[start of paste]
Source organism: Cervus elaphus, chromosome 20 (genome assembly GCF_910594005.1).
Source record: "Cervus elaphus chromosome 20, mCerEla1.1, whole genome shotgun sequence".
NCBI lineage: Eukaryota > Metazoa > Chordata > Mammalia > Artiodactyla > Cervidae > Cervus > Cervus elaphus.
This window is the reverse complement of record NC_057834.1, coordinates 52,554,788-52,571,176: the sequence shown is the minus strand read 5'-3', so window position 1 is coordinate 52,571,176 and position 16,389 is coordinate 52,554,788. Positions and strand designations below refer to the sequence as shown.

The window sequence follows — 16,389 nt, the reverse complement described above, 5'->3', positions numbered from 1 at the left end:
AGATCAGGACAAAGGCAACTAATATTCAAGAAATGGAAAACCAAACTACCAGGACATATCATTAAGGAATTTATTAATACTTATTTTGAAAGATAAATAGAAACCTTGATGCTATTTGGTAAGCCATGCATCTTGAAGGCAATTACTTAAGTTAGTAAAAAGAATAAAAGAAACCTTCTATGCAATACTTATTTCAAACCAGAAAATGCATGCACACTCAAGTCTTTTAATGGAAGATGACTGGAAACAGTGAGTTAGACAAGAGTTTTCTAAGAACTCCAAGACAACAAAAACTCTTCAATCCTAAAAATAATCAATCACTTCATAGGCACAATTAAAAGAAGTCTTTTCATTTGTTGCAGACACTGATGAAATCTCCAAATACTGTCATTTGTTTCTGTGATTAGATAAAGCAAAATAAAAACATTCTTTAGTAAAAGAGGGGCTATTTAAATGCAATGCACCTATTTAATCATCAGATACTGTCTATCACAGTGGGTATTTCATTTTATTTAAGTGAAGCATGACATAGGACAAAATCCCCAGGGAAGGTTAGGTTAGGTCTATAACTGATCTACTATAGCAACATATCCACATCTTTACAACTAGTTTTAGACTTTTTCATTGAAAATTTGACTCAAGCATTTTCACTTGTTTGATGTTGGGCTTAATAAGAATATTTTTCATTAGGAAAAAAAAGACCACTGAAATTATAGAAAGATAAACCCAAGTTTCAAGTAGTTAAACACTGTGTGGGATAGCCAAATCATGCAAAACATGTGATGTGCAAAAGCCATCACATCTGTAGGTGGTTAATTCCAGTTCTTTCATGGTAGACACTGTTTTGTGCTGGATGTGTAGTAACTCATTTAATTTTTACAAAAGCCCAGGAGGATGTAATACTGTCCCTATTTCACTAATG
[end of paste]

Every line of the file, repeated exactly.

Source organism: Cervus elaphus, chromosome 20 (genome assembly GCF_910594005.1).
Source record: "Cervus elaphus chromosome 20, mCerEla1.1, whole genome shotgun sequence".
NCBI lineage: Eukaryota > Metazoa > Chordata > Mammalia > Artiodactyla > Cervidae > Cervus > Cervus elaphus.
This window is the reverse complement of record NC_057834.1, coordinates 52,554,788-52,571,176: the sequence shown is the minus strand read 5'-3', so window position 1 is coordinate 52,571,176 and position 16,389 is coordinate 52,554,788. Positions and strand designations below refer to the sequence as shown.

The window sequence follows — 16,389 nt, the reverse complement described above, 5'->3', positions numbered from 1 at the left end:
AGATCAGGACAAAGGCAACTAATATTCAAGAAATGGAAAACCAAACTACCAGGACATATCATTAAGGAATTTATTAATACTTATTTTGAAAGATAAATAGAAACCTTGATGCTATTTGGTAAGCCATGCATCTTGAAGGCAATTACTTAAGTTAGTAAAAAGAATAAAAGAAACCTTCTATGCAATACTTATTTCAAACCAGAAAATGCATGCACACTCAAGTCTTTTAATGGAAGATGACTGGAAACAGTGAGTTAGACAAGAGTTTTCTAAGAACTCCAAGACAACAAAAACTCTTCAATCCTAAAAATAATCAATCACTTCATAGGCACAATTAAAAGAAGTCTTTTCATTTGTTGCAGACACTGATGAAATCTCCAAATACTGTCATTTGTTTCTGTGATTAGATAAAGCAAAATAAAAACATTCTTTAGTAAAAGAGGGGCTATTTAAATGCAATGCACCTATTTAATCATCAGATACTGTCTATCACAGTGGGTATTTCATTTTATTTAAGTGAAGCATGACATAGGACAAAATCCCCAGGGAAGGTTAGGTTAGGTCTATAACTGATCTACTATAGCAACATATCCACATCTTTACAACTAGTTTTAGACTTTTTCATTGAAAATTTGACTCAAGCATTTTCACTTGTTTGATGTTGGGCTTAATAAGAATATTTTTCATTAGGAAAAAAAAGACCACTGAAATTATAGAAAGATAAACCCAAGTTTCAAGTAGTTAAACACTGTGTGGGATAGCCAAATCATGCAAAACATGTGATGTGCAAAAGCCATCACATCTGTAGGTGGTTAATTCCAGTTCTTTCATGGTAGACACTGTTTTGTGCTGGATGTGTAGTAACTCATTTAATTTTTACAAAAGCCCAGGAGGATGTAATACTGTCCCTATTTCACTAATG